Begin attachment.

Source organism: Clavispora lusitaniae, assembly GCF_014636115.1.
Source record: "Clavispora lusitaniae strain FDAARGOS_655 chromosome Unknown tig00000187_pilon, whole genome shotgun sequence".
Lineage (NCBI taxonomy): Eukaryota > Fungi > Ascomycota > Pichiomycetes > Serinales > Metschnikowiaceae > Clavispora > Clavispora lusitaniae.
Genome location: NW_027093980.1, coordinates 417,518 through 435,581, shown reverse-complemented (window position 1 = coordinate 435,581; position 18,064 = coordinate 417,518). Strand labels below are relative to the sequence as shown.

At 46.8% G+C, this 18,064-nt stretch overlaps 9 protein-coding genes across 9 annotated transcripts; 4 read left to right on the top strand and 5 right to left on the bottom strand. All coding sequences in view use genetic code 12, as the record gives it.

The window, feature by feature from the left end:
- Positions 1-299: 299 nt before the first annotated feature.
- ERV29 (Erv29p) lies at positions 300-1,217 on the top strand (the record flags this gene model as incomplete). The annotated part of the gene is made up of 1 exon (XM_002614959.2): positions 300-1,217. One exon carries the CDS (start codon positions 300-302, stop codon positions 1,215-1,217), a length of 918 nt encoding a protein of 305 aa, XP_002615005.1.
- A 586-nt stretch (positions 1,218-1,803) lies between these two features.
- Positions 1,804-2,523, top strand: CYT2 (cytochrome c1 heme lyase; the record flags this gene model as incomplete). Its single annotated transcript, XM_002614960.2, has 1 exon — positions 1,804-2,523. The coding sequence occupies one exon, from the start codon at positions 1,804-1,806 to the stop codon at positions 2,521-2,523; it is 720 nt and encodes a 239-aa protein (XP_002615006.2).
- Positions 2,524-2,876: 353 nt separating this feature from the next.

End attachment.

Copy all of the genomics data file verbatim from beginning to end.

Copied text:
Source organism: Clavispora lusitaniae, assembly GCF_014636115.1.
Source record: "Clavispora lusitaniae strain FDAARGOS_655 chromosome Unknown tig00000187_pilon, whole genome shotgun sequence".
Lineage (NCBI taxonomy): Eukaryota > Fungi > Ascomycota > Pichiomycetes > Serinales > Metschnikowiaceae > Clavispora > Clavispora lusitaniae.
Genome location: NW_027093980.1, coordinates 417,518 through 435,581, shown reverse-complemented (window position 1 = coordinate 435,581; position 18,064 = coordinate 417,518). Strand labels below are relative to the sequence as shown.

At 46.8% G+C, this 18,064-nt stretch overlaps 9 protein-coding genes across 9 annotated transcripts; 4 read left to right on the top strand and 5 right to left on the bottom strand. All coding sequences in view use genetic code 12, as the record gives it.

The window, feature by feature from the left end:
- Positions 1-299: 299 nt before the first annotated feature.
- ERV29 (Erv29p) lies at positions 300-1,217 on the top strand (the record flags this gene model as incomplete). The annotated part of the gene is made up of 1 exon (XM_002614959.2): positions 300-1,217. One exon carries the CDS (start codon positions 300-302, stop codon positions 1,215-1,217), a length of 918 nt encoding a protein of 305 aa, XP_002615005.1.
- A 586-nt stretch (positions 1,218-1,803) lies between these two features.
- Positions 1,804-2,523, top strand: CYT2 (cytochrome c1 heme lyase; the record flags this gene model as incomplete). Its single annotated transcript, XM_002614960.2, has 1 exon — positions 1,804-2,523. The coding sequence occupies one exon, from the start codon at positions 1,804-1,806 to the stop codon at positions 2,521-2,523; it is 720 nt and encodes a 239-aa protein (XP_002615006.2).
- Positions 2,524-2,876: 353 nt separating this feature from the next.